Building a Culture of Thinking in Our Littlest Learners

  • 2021
  • Primary
Scarlet Lai, Prep Teacher & Floor Mentor

Thinking is an essential skill that is intertwined with learning and living. As leadership decision-making and strategic consultant Peter A. Facione says, “Education is nothing more, nor less, than learning to think.”

There are many types of thinking skills such as interpreting, analyzing, evaluating, and reflecting. All these skills serve a multitude of purposes and needs in our lives everyday. In today’s world, critical thinking is one of the most sought after thinking skills, widely regarded as a crucial 21st century skill that must be fostered at a young age which will lead to innovation, collaboration and problem-solving.

In a child’s early years, which can be defined as the developmental years from ages 2-6, those years are a great time to begin building thinking disposition and thinking habits. Children are natural inquirers. They are full of wonder and excited to learn about the world. They develop an amazing explosion of language skills at this stage and can often be seen to engage in storytelling, imitation and pretend play. Meanwhile, perspective-taking ability and logic, skills that will be more readily developed from ages 6-10, are only starting to emerge in this age group so their reasoning, while eager, may be inconsistent and sometimes illogical (to adults).

For children in the early years, thinking might look like this:

Figuring out how they are feeling and what they need Explaining what they see and know Agreeing or disagreeing with others
Forming opinions on what they think and feel based on what they are seeing and hearing Using their intuition to make hunches Making decisions about what they want to do
Talking to themselves during play or learning Exploring cause and effect situations Imitating and role-playing in imaginative scenarios


This year, THS teachers attended a series of professional development workshops on “The Power of Making Thinking Visible” by Project Zero researchers Ron Ritchhart and Mark Church. The routines of “Making Thinking Visible” are short activities that foster thinking dispositions through collaboration (working together), interaction (sharing ideas) and documentation (showing these ideas in ways that can be seen by everyone, such as on a poster or journal, or scribed by an adult.) 

The idea is to find ways to make visible what students have on their minds so that teachers can understand what the students know and understand in order to connect and support them at a deeper level. Visible routines have been shown to engage students more actively in lessons, take ownership of their own learning and retain their learning for higher personal and academic achievement. It also helps them become more aware of their thinking processes.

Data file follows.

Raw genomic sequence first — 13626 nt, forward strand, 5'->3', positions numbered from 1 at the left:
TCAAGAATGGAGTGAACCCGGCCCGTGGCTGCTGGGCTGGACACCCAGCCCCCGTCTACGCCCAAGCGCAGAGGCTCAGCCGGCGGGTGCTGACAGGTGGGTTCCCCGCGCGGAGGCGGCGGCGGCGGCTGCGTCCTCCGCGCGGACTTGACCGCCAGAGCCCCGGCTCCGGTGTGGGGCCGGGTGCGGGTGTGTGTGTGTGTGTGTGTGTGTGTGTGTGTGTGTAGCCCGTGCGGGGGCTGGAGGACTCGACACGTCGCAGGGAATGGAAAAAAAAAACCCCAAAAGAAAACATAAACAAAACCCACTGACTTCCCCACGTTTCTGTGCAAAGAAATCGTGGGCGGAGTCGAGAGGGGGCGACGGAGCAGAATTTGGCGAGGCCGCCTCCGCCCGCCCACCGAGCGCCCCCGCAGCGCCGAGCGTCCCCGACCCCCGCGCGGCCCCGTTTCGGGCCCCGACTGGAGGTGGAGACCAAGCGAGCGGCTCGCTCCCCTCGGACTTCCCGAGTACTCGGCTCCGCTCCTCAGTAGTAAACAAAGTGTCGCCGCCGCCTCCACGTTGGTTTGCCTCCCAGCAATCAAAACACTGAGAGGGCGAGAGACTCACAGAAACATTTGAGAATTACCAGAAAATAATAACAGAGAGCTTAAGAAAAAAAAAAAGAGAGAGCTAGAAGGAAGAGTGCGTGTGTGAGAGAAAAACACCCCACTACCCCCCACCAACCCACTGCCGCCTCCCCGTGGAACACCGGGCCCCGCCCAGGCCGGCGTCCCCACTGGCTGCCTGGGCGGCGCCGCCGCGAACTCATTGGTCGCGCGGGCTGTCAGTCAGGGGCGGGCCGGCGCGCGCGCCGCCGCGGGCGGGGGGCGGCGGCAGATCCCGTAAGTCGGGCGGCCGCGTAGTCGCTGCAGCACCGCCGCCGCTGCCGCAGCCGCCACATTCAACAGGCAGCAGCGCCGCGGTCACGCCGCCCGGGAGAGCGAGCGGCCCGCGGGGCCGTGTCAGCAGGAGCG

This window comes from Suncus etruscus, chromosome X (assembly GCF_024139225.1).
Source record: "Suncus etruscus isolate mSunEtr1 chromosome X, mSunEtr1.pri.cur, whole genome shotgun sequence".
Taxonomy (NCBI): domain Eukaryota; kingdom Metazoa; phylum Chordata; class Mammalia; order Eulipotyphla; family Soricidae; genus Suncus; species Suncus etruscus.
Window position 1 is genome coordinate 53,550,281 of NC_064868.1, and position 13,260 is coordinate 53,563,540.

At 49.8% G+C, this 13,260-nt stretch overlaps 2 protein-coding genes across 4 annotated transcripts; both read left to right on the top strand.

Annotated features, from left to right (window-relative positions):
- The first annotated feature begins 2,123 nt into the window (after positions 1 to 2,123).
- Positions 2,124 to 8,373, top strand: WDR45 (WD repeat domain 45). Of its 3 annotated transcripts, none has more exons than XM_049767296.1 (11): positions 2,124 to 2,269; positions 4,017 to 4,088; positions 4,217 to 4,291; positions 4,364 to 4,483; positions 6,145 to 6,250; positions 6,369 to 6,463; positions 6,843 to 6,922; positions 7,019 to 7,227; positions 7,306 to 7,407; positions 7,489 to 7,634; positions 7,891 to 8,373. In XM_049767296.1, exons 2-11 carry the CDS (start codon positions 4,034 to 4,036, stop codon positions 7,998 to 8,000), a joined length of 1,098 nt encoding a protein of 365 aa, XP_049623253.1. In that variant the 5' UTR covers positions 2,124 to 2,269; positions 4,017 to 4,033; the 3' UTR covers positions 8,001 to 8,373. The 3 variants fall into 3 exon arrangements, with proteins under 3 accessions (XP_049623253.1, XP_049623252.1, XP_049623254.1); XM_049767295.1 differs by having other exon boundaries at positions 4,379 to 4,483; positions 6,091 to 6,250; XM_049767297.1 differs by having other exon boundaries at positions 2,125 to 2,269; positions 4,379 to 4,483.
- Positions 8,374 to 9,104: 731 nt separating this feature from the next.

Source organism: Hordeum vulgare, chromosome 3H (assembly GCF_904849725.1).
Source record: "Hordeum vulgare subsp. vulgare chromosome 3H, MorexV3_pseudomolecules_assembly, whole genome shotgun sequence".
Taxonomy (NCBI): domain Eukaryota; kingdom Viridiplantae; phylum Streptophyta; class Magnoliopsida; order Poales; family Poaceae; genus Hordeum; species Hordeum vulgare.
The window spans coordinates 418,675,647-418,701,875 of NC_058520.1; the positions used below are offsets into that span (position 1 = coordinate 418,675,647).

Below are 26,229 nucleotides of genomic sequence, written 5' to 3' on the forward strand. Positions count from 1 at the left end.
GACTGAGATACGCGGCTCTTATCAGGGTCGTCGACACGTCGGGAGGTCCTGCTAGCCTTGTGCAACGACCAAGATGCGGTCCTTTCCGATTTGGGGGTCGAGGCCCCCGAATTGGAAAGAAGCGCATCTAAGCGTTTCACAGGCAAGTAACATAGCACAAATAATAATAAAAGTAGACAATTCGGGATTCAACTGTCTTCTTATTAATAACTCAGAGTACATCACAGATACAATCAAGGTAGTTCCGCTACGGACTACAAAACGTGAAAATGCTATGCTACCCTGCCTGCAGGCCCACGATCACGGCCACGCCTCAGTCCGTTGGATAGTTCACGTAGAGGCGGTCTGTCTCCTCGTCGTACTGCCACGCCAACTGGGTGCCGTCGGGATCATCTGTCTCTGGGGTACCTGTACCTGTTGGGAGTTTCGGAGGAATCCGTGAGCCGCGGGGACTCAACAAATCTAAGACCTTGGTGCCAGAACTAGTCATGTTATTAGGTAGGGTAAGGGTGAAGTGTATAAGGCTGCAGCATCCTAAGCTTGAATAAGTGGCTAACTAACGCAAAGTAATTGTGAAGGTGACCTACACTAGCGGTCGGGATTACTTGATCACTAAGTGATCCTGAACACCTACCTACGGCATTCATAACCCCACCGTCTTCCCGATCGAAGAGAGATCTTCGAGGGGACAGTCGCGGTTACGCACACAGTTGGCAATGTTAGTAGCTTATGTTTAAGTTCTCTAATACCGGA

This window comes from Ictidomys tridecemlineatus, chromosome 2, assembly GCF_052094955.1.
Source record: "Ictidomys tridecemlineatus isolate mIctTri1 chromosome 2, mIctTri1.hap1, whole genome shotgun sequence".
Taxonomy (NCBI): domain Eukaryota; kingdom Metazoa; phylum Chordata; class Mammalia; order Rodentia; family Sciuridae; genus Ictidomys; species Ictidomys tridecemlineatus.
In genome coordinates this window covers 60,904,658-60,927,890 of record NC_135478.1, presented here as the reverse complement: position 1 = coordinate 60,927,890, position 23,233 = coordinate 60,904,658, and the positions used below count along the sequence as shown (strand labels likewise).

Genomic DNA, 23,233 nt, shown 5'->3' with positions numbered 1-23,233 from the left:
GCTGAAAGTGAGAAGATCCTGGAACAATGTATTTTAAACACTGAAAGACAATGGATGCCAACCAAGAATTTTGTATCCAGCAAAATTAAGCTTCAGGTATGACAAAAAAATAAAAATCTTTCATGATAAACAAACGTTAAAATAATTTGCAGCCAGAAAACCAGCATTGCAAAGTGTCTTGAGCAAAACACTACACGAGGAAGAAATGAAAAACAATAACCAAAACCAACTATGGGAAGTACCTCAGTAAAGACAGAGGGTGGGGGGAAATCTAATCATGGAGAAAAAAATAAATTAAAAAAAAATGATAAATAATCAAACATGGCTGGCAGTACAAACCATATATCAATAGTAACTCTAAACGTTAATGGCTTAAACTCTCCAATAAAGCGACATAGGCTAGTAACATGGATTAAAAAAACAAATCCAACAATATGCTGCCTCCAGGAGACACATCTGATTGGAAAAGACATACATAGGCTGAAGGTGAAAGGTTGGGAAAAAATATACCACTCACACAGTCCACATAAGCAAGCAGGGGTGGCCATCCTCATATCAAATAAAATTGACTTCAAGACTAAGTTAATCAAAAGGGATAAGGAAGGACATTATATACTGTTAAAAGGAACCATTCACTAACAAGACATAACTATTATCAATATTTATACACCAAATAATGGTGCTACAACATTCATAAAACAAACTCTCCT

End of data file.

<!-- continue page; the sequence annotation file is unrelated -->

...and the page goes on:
In Prep, teachers have observed that children especially enjoyed using the visible thinking routine “Chalk Talk”. In Chalk Talk, a question is posed and written on a large sheet of poster paper. Students gather around a big blank piece of poster paper where they can freely draw and write their ideas. Afterwards, teachers guide the students to observe the poster together, see what ideas and/or opinions have been drawn or written by their peers and make connections from the ideas each classmate shared in the class. This activity has been beneficial for many types of thinking such as: brainstorming, recalling prior knowledge, questioning, reasoning and reflecting. 

In one learning instance, Prep students used the activity to brainstorm what kind of food they would like to serve in a restaurant if they were chefs. THS Prep teacher Ms Clinch of Gingerbread Cottage said, “Chalk Talk really gets my kids’ ideas flowing and allows the kids who do not really speak out loud to share their ideas through drawing.” Through the activity, her students got to see what they had in common with their peers, such as foods they all liked to eat. Ms. Jeanne from Rainbow Cottage observed that her students had the opportunity to both work independently as well as collectively as they garnered additional ideas from their group mates. This resulted in them being able to build on their ideas and add more information to their original thinking. One child said he would like to be a pizza chef and make “square pizzas which you normally see in Seattle.”  In Happy Cottage, Chalk Talk students felt proud of their contribution to the poster and the activity developed their confidence and efficacy to express their thinking. They explained that restaurants were an important and convenient part of our community because “people who are too busy can have something to eat” and “eating at a restaurant is a fun experience.” This thinking routine provided the students with an interactive and socio-educational platform to share their knowledge and thinking while being exposed to multiple viewpoints from their friends.

Whilst thinking is invisible, and subjective to one’s own set of beliefs and values, introducing and engaging students in visible thinking routines this year has really allowed Prep teachers and friends to understand each other more. By actively using these thinking tools, we are fostering a growing culture of thinking in our littlest of learners. 


1. McDevitt, T.M., & Ormrod, J.E. (2014). Child development and education (5th ed.). Upper Saddle River, NJ: Pearson. 
2. Dr. Peter A. Facione - Critical thinking: What it is and why it counts
3. Making Thinking Visible: How to Promote Engagement, Understanding, and Independence for All Learners By Ron Ritchhart, Mark Church, and Karin Morrison (Jossey-Bass, 2011)


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